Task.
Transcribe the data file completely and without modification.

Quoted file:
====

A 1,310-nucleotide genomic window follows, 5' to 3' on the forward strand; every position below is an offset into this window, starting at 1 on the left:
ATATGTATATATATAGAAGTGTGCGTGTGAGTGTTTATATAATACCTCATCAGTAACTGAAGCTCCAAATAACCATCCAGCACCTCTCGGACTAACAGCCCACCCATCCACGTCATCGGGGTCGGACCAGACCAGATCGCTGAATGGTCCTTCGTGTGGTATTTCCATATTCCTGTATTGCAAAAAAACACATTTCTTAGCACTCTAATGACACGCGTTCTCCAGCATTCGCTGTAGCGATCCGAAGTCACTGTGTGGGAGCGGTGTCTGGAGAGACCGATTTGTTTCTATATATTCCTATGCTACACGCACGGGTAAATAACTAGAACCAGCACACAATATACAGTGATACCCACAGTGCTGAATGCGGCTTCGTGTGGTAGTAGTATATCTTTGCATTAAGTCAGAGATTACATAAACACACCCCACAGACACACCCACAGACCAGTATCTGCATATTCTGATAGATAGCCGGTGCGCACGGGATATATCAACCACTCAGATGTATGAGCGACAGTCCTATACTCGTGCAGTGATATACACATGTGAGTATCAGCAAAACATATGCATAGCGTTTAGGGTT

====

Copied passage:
A 1,310-nucleotide genomic window follows, 5' to 3' on the forward strand; every position below is an offset into this window, starting at 1 on the left:
ATATGTATATATATAGAAGTGTGCGTGTGAGTGTTTATATAATACCTCATCAGTAACTGAAGCTCCAAATAACCATCCAGCACCTCTCGGACTAACAGCCCACCCATCCACGTCATCGGGGTCGGACCAGACCAGATCGCTGAATGGTCCTTCGTGTGGTATTTCCATATTCCTGTATTGCAAAAAAACACATTTCTTAGCACTCTAATGACACGCGTTCTCCAGCATTCGCTGTAGCGATCCGAAGTCACTGTGTGGGAGCGGTGTCTGGAGAGACCGATTTGTTTCTATATATTCCTATGCTACACGCACGGGTAAATAACTAGAACCAGCACACAATATACAGTGATACCCACAGTGCTGAATGCGGCTTCGTGTGGTAGTAGTATATCTTTGCATTAAGTCAGAGATTACATAAACACACCCCACAGACACACCCACAGACCAGTATCTGCATATTCTGATAGATAGCCGGTGCGCACGGGATATATCAACCACTCAGATGTATGAGCGACAGTCCTATACTCGTGCAGTGATATACACATGTGAGTATCAGCAAAACATATGCATAGCGTTTAGGGTT